I was busy babysitting my two-year-old grandson during harvest this year while his mommy, our younger daughter, drove truck.
But she had an afternoon off, and the boss (the love of my life) summoned me to make him an iced mocha and bring it out to the Upshaw ranch, where they were cutting. The ranch is only four or so miles from home, so I did my Kerig magic, grabbed his Blistex, and drove on out.
Mike standing in front of an almost-empty truck and holding his trophy, his quart-sized iced mocha. At some of the ranches we cut, our truck drivers haul the grain to a commercial elevator. At several other ranches, we have home storage. This ranch has home storage, so the grain is being dumped out of the truck and augered up into a grain bin. The auger is powered by a small tractor to the left of the truck.
Mike suggested that since I was here, maybe I should spend some time with two of our grandkids, who are new to the crew this year. That was enough to talk me into it, though it was miserably hot. Was it 102? Or 104?
And it was dusty. My nose began to run immediately and my throat got a little choked up. The thought of our grandkids being on the crew might've had something to do with that.
Mike is so proud of the kids. There are any number of dangers in being part of a harvest crew. Miya and Trent both have cool heads and trust their instincts, which is extremely important.
Mike and Miya are trading trucks. He will take hers, which is fully loaded, back to the auger and load the wheat into the grain bin. Miya will hop into the Freightliner with me and we'll go back for more wheat.
Here, I see one of our combines in the distance, kicking up dust. We are on a grass ridge top. There's a pretty steep drop off between us and the combine, although you can't tell from the picture.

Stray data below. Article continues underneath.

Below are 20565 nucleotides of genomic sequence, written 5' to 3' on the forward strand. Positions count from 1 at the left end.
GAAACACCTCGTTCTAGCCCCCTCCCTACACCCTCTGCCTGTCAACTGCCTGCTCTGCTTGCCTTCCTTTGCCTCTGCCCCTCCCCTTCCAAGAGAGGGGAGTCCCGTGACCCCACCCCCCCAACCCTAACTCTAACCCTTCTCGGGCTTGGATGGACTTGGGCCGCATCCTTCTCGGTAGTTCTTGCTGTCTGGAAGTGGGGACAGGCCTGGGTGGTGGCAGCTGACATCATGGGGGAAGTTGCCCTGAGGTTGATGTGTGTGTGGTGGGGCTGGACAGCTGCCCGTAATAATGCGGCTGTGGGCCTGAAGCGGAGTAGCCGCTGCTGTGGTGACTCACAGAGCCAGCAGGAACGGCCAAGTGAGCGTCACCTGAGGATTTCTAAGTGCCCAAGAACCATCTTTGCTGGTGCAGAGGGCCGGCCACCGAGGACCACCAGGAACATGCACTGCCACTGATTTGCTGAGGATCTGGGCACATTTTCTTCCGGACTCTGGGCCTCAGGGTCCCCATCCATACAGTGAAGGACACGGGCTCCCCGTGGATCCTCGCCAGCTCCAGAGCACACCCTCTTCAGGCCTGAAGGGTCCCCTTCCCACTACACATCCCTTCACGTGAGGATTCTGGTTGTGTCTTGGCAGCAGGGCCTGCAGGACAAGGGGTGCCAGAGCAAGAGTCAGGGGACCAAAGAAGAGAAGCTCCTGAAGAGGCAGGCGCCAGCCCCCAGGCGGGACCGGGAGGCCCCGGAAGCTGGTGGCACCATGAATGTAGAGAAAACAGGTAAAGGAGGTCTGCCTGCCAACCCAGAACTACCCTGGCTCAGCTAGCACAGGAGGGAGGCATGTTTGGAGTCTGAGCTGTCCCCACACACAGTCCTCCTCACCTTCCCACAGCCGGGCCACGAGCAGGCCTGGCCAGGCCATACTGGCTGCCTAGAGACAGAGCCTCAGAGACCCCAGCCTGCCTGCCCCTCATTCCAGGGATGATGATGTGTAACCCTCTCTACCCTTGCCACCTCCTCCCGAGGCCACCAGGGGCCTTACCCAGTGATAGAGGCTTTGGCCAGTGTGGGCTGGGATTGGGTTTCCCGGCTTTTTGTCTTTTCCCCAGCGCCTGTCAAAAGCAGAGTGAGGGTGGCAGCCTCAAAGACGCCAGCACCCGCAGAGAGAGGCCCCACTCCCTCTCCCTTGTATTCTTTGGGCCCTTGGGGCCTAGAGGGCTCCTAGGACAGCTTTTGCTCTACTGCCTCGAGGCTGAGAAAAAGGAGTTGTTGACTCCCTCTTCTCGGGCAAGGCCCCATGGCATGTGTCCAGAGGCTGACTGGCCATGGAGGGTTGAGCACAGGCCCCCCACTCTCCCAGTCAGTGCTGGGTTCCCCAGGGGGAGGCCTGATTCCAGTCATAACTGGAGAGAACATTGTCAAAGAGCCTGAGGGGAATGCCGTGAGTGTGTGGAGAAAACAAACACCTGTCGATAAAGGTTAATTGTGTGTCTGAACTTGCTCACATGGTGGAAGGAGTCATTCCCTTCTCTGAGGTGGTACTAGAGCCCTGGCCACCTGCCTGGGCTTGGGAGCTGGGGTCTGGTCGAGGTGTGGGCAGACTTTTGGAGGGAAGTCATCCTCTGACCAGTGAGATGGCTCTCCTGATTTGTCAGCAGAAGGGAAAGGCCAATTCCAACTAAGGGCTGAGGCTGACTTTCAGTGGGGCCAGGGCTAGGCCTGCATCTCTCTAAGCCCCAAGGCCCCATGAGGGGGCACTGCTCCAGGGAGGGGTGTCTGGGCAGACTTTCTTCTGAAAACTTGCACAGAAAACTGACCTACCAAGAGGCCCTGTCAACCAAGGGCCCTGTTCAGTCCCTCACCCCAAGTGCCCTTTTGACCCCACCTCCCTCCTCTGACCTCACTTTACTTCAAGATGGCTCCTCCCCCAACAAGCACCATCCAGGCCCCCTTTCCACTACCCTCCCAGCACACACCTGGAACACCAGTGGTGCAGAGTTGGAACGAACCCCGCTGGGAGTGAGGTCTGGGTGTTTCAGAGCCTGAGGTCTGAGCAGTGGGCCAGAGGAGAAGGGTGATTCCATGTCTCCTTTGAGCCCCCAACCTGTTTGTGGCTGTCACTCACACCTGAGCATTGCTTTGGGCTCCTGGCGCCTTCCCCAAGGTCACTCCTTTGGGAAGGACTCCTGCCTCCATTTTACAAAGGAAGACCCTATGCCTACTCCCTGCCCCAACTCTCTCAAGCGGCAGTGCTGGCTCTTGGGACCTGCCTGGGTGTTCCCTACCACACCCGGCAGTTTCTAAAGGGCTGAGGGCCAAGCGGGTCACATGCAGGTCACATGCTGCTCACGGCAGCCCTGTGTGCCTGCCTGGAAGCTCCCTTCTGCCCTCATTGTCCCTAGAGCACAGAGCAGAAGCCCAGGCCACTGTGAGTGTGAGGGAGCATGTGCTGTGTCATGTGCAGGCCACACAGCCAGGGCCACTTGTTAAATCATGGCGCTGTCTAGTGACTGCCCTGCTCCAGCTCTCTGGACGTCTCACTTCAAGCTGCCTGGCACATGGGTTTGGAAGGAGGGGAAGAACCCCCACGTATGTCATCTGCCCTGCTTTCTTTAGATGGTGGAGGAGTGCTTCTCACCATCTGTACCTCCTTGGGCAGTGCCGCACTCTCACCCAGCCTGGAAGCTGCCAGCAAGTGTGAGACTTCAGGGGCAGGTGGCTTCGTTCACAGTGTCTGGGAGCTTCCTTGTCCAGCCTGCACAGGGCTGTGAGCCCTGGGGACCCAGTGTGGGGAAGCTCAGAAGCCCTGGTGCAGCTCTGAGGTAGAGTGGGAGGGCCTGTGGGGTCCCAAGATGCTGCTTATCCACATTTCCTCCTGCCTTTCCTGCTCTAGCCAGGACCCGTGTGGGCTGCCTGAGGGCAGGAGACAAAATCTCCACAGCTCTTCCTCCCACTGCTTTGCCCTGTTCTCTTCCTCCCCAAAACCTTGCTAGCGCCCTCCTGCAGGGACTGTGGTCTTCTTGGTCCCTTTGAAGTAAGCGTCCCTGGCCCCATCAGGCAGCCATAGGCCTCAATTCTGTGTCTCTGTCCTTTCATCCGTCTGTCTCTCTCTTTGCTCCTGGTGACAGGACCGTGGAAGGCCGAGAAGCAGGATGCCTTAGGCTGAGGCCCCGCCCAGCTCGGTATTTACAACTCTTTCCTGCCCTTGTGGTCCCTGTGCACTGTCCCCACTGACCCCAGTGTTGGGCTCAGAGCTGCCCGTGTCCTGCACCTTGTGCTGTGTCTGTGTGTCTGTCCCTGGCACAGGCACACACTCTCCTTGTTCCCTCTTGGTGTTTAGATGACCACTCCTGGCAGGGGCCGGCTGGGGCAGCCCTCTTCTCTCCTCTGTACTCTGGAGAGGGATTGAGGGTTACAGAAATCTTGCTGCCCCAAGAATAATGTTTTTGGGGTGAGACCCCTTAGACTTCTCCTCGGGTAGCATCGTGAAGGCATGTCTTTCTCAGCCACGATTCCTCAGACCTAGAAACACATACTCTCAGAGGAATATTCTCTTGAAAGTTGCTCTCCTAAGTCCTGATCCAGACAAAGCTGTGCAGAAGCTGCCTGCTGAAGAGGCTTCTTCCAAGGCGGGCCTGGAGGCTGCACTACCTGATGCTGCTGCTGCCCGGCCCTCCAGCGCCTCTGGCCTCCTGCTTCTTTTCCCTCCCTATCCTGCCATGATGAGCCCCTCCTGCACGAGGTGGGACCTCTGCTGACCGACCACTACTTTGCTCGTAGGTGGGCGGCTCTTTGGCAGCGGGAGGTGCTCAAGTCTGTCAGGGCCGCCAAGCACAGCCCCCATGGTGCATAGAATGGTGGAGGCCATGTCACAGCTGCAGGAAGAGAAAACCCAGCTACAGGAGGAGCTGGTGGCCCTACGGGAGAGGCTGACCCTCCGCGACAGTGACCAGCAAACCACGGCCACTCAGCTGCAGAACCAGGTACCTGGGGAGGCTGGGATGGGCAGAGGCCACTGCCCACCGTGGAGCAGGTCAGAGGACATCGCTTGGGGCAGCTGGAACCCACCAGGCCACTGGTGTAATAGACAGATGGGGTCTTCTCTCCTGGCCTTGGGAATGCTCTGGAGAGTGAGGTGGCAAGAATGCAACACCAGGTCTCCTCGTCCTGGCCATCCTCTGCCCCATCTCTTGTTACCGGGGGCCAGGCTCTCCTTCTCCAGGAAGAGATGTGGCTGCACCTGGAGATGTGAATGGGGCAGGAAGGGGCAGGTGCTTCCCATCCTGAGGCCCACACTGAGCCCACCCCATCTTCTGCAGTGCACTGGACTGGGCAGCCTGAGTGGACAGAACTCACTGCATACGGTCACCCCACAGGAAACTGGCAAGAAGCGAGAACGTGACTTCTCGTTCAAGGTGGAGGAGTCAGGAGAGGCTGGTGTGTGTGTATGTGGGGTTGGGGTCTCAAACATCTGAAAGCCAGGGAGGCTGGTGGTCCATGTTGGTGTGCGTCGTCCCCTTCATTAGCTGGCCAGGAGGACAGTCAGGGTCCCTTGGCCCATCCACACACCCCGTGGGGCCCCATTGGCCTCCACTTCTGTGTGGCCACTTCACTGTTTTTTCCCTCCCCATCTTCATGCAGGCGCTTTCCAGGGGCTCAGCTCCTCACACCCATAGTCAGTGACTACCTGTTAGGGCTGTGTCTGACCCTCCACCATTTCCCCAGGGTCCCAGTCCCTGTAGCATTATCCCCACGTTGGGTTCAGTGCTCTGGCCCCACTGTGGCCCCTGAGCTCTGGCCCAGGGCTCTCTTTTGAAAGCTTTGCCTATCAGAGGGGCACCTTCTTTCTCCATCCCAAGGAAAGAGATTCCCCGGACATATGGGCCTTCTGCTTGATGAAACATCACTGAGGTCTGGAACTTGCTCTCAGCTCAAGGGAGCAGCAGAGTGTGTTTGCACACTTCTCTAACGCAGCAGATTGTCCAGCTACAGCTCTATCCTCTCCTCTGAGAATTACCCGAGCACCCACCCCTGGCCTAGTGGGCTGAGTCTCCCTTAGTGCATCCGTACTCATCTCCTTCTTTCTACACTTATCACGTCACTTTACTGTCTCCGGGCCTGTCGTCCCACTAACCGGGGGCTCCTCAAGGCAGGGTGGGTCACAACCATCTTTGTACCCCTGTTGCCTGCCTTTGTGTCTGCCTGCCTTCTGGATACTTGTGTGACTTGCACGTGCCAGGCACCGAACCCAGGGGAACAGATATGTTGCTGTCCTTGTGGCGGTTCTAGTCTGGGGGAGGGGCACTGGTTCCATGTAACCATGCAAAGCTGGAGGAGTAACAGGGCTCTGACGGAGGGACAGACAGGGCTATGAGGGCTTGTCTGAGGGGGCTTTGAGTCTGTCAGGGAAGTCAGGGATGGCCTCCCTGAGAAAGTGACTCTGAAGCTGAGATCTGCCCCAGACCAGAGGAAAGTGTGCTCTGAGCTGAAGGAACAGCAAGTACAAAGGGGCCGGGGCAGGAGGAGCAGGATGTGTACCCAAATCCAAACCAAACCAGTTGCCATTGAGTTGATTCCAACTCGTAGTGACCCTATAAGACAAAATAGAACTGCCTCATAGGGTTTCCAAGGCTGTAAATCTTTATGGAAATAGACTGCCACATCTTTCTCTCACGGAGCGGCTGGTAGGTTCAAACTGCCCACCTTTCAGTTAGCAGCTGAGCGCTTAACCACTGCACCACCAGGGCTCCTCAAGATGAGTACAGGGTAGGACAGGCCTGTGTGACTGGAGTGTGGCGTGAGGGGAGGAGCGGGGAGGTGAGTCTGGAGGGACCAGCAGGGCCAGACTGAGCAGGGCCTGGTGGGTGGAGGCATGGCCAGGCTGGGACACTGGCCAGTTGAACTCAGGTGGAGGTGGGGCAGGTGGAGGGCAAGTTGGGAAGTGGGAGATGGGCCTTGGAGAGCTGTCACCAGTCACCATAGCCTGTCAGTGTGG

Here, I see both of our combines. My camera phone's been facing the sun, and has gotten so hot that the pictures are blacking out. I need to wait for it to cool down before I can take more.
While waiting for my camera phone to become usable again, I got into one of the combines with Trentin, our fifteen-year-old grandson. It takes skill and endless physical and mental energy to stay on top of driving a combine from early in the morning until 8:00-9:00 pm. His dad, our son, worked with him a lot, and Trentin did a fantastic job. At school, he's into Football, Wrestling and Track. As a freshman, he is already a formidable wrestler.
A deer in the field. Not an unusual sight. He will be fine. He'll just bound away in a minute.
I like to watch the grain being pulled into header, where the stalks get cut off and, somewhere in the process, the grain kernels get separated out. It's the separating of the wheat from the chaff.
The view ahead. Where is our other combine? Must be on the other side of the dip.
Oh, here it is. Trentin's dad, Jeremy, is leading the way.
One more picture of Trentin as I get out of the combine and join the trucks. He's such a great kid, like his sister is!
Here's how big a combine is: You need to climb a ladder to get into it. The wheel wells are taller than I am.
Trentin's manouvering the arm over the truck bed. Wheat will soon be pouring into the truck.
Got a picture of the header. What a set of scissoring teeth.
Wheat dumping into the truck.
At the grain auger again.
Some of tens of thousands of bushels of wheat that were taken off our ranches this harvest. We are a small, family operation.